Lewis Hamilton says Mercedes did a 'better job' than Red Bull

Lewis Hamilton admitted Mercedes were “fortunate” to get on the podium, but that boils down to having done a “better job” on their reliability than Red Bull.

Hamilton and Mercedes team-mate George Russell spent the majority of the Bahrain Grand Prix lagging behind both Ferraris and both Red Bulls and, although a late Safety Car bunched the pack together, it took both Max Verstappen and Sergio Perez to retire to allow the seven-time World Champion onto the podium on Sunday.

Verstappen was left bemoaning the fact that his retirement could end up having ramifications for this year’s World Championship battle, and the Mercedes driver is well aware that any advantage gained could be vital.

“Every point can make a difference,” Hamilton said in the post-race press conference. “I’ve lost world titles with just one point.

Given how far off the pace they were, Lewis Hamilton admitted it was "pretty remarkable" for Mercedes to finish P3 and P4 on Sunday.#BahrainGP #F1https://t.co/an6vEODlgA pic.twitter.com/iiEXjrEST8

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“Whilst we’re currently not necessarily performance-wise fighting with these guys, as I mentioned, this is you know, not damage limitations, but just really, it’s a really, really great result.

“Of course we were fortunate but ultimately we’ve done a better job, we have better reliability. So I don’t necessarily count that all… I wouldn’t say that’s luck, I think this is the hard work of everyone.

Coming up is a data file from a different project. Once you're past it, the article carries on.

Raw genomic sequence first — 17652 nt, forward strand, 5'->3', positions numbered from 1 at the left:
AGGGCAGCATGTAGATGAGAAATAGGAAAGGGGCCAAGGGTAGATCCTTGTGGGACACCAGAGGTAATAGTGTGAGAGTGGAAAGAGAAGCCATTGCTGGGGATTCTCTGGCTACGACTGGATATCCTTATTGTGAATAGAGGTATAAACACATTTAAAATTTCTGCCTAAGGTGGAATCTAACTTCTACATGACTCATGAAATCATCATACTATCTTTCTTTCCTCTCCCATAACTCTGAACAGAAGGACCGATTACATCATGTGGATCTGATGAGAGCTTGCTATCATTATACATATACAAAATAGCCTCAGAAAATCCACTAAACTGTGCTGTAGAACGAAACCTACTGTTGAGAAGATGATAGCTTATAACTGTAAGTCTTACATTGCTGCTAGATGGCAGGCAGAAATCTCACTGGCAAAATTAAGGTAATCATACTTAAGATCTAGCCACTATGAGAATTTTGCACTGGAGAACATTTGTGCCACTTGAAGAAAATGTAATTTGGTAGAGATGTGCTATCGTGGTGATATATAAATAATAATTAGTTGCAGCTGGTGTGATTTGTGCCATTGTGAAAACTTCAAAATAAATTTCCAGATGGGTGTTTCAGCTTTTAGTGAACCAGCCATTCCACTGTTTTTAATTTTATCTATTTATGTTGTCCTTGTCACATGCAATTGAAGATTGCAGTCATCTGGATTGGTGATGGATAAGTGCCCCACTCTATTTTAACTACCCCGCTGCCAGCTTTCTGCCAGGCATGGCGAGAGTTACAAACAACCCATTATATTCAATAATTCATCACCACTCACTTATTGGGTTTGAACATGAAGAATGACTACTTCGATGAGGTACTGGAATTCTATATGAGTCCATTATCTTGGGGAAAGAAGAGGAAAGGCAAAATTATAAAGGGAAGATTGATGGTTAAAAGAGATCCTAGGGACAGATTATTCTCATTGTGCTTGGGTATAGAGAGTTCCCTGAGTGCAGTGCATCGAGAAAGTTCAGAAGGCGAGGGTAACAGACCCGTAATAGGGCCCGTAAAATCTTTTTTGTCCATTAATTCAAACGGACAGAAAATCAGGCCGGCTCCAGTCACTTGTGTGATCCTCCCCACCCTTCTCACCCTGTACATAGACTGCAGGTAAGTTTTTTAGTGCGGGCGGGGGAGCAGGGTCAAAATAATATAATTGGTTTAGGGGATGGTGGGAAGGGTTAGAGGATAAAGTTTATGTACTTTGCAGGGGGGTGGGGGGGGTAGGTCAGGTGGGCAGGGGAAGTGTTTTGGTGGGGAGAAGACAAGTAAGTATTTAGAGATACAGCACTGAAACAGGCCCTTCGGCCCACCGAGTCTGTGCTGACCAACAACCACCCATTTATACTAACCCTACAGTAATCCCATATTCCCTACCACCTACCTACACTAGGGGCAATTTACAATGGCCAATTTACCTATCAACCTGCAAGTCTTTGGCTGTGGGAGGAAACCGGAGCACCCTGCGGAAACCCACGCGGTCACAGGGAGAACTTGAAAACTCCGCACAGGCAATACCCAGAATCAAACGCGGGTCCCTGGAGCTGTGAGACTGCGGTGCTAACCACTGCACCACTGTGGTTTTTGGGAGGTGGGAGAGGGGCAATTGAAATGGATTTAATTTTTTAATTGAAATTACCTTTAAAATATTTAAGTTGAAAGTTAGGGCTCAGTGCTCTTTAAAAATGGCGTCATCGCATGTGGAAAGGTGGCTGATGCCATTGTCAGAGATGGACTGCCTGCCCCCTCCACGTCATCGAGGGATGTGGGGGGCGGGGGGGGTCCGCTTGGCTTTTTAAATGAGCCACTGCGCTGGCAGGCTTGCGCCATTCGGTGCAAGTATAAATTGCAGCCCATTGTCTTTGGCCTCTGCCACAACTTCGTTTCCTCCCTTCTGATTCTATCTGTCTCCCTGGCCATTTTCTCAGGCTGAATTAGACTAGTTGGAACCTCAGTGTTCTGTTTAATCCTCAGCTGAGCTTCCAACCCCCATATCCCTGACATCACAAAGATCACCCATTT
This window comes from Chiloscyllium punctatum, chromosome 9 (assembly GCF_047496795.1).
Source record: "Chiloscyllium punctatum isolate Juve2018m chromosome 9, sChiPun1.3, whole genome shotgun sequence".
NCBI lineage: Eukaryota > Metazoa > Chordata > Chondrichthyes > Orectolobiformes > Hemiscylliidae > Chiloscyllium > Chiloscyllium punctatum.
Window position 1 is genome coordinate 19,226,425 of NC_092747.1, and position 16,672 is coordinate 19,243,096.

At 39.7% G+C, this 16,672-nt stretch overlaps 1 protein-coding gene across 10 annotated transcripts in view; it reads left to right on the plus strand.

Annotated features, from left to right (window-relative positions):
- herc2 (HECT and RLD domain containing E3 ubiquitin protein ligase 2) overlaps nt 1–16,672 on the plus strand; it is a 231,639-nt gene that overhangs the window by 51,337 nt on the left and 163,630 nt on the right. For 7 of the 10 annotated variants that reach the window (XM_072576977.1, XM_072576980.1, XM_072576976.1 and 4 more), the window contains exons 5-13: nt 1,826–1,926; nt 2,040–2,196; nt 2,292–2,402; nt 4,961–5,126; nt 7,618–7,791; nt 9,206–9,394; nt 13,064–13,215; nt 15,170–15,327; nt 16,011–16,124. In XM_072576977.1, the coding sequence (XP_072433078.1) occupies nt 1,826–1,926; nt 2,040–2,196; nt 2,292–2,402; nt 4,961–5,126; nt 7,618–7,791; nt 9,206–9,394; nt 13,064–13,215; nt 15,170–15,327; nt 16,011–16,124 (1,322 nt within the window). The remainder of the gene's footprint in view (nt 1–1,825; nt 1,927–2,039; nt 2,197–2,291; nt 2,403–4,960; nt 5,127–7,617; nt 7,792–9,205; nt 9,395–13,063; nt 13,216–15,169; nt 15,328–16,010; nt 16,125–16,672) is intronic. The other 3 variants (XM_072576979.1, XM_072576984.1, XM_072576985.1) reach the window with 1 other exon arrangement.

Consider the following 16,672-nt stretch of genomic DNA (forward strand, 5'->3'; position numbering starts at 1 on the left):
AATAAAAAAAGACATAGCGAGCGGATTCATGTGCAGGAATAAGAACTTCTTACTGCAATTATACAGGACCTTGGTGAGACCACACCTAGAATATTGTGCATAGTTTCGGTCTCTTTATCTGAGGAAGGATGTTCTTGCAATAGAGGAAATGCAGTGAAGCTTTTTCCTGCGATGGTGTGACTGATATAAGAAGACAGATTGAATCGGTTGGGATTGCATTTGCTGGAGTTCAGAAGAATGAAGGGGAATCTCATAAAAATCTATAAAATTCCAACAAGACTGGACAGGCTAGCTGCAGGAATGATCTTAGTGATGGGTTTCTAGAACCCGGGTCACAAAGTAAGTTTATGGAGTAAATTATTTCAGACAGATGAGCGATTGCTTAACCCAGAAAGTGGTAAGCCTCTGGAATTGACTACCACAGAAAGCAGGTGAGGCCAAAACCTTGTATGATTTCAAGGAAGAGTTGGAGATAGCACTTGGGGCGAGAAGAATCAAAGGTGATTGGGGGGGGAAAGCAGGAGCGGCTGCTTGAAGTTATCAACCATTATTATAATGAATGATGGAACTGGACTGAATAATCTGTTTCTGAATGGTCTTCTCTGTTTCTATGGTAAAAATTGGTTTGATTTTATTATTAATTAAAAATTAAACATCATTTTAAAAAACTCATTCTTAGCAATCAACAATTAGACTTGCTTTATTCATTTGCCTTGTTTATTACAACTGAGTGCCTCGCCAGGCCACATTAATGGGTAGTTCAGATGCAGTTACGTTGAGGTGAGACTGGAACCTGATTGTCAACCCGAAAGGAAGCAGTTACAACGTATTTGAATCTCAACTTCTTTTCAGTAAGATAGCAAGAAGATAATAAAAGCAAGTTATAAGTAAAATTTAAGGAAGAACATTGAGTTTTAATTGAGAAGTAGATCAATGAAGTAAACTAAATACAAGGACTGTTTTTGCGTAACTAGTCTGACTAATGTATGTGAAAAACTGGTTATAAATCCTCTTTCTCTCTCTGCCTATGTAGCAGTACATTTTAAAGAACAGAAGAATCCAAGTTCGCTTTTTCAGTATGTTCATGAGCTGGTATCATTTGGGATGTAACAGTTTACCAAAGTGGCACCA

“But it is such a long season. It’s going to be such a hard battle but we love a challenge. I really do enjoy a challenge. And it is a privilege to work with.. for all of us to be able to work with large teams of people who are hungry, who are focused on a common goal.

“There’s no greater feeling when you all come together and you get a result like this.”

Hamilton and Mercedes spoke openly all weekend all weekend about their significant pace deficit compared to Red Bull and Ferrari, with the Briton having previously mentioned the need to increase the car’s top speed.

Team principal Toto Wolff owed a part of that disadvantage to having been ‘over-winged’ in Bahrain, increasing the car’s drag profile, but the team have insisted they will put the work in to try and catch up to the front.

Hamilton, however, is not expecting a quick fix.

“No, I don’t think so,” he responded when asked if he expects to be more competitive in Saudi Arabia. “But of course we’ve learned a lot from this week.

 

“Their [Ferrari’s] straight-line speed, as well as the Bulls, were very quick in a straight line and their performance through corners is quite a bit different to us.

“So the car was very hard to drive but it could always be worse. So I’m hoping for the next race we manage to find some improvements but it’s a fundamental issue that’s going to take a little bit longer I think to fix.”

 

 

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